Dhoni added: "It was a very special innings. You always count on Laxman. It was one of those wickets where it's very difficult to convince yourself that you are settling down and you are set because one odd ball will do something.

"But it was special because at the end of the day it was those 90 odd runs that really mattered."
South Africa skipper Graeme Smith was predictably disappointed, saying: "I think we probably lost the Test match on day two. I don't think it was a 131 wicket (South Africa's first-innings score) and if we'd managed to draw level with India then it would have made our lives a lot easier in the fourth innings.

"We had one or two unlucky decisions, but I thought India bowled well. I don't think we played terribly in the Test, but that 131 wasn't good enough."

For More Detail Visit @ Livecricketnewz.blogspot.com

India victory - Dhoni be proud for that

Mahendra Singh Dhoni hailed the upward curve that Indian cricket continues to follow after they squared their three-match Test series at 1-1 with an 87-run victory over South Africa at Kingsmead.

The world number one side needed only 45.3 overs on day four to claim the remaining seven wickets - amongst them the highly valuable ones of Jacques Kallis (17) and AB de Villiers (33), who both departed early. Zaheer Khan claimed three of the wickets that fell, while there were one each for Sreesanth, Harbhajan Singh and Ishant Sharma.

"What this means is that we have a good side - we've played consistent cricket over a period of time," said Dhoni. "This process started in September 2008 and in the next two years we are in a position where we can say that most of the places we have done well. So it's a proud moment, 2010 has been good for us."
Asked what the key was to victory, he continued: "A bit of worry for us was to get 20 wickets, but the bowlers did really well over here.


"Of course there was something for the bowlers and a bit of bounce for the spinners, so I think the bowling department did really well."

Bowlers aside, the one man that stood out amongst the batsmen was man of the match VVS Laxman, who made 38 and 96, two of the top three scores in the game, with Ashwell Prince 39 not out making the other one.

Dhoni added: "It was a very special innings. You always count on Laxman. It was one of those wickets where it's very difficult to convince yourself that you are settling down and you are set because one odd ball will do something.

"But it was special because at the end of the day it was those 90 odd runs that really mattered."
South Africa skipper Graeme Smith was predictably disappointed, saying: "I think we probably lost the Test match on day two. I don't think it was a 131 wicket (South Africa's first-innings score) and if we'd managed to draw level with India then it would have made our lives a lot easier in the fourth innings.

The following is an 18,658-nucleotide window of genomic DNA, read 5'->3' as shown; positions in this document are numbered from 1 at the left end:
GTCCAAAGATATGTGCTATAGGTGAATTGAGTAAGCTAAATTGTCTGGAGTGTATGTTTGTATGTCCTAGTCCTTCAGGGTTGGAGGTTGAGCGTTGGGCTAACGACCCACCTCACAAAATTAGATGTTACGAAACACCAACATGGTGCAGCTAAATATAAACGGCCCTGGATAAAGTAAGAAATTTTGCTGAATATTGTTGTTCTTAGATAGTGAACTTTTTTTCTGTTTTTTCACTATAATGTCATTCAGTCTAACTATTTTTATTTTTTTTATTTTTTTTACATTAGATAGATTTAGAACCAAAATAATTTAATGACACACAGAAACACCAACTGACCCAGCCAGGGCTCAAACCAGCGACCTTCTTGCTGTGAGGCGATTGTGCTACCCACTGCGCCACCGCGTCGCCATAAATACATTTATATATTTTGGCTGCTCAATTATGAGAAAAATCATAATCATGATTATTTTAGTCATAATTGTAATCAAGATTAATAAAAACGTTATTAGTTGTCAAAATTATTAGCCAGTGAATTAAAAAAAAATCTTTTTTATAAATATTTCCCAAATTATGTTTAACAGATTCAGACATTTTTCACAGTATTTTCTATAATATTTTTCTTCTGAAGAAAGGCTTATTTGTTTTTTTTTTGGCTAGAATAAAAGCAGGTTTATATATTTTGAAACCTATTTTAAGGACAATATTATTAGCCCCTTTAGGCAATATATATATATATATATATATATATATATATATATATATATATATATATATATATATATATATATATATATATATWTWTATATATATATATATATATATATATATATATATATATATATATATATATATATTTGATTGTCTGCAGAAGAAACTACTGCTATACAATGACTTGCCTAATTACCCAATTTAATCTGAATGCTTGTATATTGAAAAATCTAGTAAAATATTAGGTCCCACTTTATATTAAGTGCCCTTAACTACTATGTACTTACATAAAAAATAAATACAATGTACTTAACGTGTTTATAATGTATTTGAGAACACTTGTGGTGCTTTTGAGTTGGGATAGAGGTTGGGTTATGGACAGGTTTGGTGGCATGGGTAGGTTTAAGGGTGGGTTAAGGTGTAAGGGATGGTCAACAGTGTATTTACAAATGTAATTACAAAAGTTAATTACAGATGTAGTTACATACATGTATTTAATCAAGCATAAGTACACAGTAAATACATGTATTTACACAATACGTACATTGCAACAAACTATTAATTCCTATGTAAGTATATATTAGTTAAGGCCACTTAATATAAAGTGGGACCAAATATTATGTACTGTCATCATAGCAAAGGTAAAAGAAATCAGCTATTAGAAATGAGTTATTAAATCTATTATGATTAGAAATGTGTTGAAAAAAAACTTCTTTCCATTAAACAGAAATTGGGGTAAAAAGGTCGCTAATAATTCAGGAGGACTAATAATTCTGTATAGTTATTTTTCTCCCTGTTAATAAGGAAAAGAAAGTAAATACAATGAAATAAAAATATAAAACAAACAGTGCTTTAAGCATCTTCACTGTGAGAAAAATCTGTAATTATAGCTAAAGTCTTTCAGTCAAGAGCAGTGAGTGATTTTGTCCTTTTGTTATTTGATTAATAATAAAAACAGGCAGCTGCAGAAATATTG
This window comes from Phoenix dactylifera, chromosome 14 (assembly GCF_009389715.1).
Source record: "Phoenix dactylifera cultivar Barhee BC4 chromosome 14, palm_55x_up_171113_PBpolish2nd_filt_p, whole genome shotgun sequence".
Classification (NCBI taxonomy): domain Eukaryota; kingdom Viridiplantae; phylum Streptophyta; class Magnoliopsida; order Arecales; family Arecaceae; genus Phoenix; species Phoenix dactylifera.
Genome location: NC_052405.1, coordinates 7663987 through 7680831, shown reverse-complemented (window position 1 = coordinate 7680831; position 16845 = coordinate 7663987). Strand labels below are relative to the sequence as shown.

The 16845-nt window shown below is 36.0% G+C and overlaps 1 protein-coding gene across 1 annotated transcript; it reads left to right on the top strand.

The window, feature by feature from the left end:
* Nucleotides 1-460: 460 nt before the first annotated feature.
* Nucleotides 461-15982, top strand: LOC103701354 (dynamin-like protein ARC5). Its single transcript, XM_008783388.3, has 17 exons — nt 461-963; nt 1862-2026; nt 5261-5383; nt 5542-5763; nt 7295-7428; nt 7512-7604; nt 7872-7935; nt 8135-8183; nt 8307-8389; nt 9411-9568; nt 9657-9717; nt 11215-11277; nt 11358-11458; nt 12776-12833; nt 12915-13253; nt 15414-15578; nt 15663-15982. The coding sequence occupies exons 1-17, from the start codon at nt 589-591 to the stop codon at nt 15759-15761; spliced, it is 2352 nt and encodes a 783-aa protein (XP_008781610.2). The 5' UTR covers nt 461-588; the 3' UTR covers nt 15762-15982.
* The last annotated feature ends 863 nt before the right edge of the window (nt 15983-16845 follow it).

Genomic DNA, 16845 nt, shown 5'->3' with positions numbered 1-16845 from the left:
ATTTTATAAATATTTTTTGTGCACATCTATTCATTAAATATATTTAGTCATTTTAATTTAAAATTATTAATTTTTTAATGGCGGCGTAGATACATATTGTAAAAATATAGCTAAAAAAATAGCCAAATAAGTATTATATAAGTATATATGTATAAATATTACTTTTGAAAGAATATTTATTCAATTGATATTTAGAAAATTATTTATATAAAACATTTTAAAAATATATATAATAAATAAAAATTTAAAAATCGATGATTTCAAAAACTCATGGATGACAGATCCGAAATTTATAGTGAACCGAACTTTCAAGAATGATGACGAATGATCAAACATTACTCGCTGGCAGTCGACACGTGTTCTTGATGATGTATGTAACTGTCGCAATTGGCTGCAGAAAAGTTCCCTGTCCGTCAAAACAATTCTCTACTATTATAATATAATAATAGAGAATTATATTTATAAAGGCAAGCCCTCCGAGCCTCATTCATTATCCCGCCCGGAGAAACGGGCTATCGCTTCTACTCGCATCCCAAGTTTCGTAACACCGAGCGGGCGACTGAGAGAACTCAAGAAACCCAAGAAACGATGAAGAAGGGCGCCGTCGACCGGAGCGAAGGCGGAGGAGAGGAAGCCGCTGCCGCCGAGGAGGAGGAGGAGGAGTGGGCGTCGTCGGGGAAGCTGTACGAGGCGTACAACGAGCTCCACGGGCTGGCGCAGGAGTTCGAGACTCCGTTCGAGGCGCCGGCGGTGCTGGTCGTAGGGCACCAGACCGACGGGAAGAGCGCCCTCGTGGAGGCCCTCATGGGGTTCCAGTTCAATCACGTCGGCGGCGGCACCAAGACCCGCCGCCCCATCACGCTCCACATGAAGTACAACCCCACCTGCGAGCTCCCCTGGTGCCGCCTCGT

"We had one or two unlucky decisions, but I thought India bowled well. I don't think we played terribly in the Test, but that 131 wasn't good enough."

For More Detail Visit @ Livecricketnewz.blogspot.com

Once again, the V V S Laxman effect

An observation posted on the web highlights the importance of Indian cricket’s crisis man: Sachin Tendulkar is God but it is VVS Laxman who answers prayers. From Colombo to Durban this year, each time the team has been in trouble, he has produced magical knocks. “I relish batting in such conditions,” he has often said.

The 36-year-old might have missed a century by four runs at Durban but this innings, says former Test opener WV Raman, “is worth its weight in platinum, forget gold.” Though the focus this year has been on Tendulkar, “Laxman has been a match-winner in his own right,” he adds.

“He is solid, cool and his batting has always been of the highest order. His ability to score runs in adverse situations makes him special. He has been the key to India’s success in recent times,” says former cricketer and national selector VB Chandrasekhar.


Always a hero but never a star, Laxman has often said: “There is a lot of satisfaction when my team wins or saves the match. It is all about team spirit.” What helps him shine in tough conditions or when the team is in trouble? “One of the reasons might be that he has often done it for Hyd­erabad, right from under-19 level. This has helped him in the long run,” says Raman. Batting with tailenders is always difficult. “One has to look for runs and, at the same time, pray for the tailender to survive. That Laxman has done this consistently is a tribute to his batsmanship,” says Chandrasekhar.

On Laxman’s four major kn­ocks (at Mohali, Colombo, Ahmedabad and Durban) this year, Raman says: “At Colombo (against Sri Lanka), it was about chasing. At Mohali (against Australia), it was about two good balls from the opp­o­sition and defeat, but he turned the im­possible into victory. Ag­ainst New Zealand, he took India to safety at Ahmedabad. Each knock is very, very special.”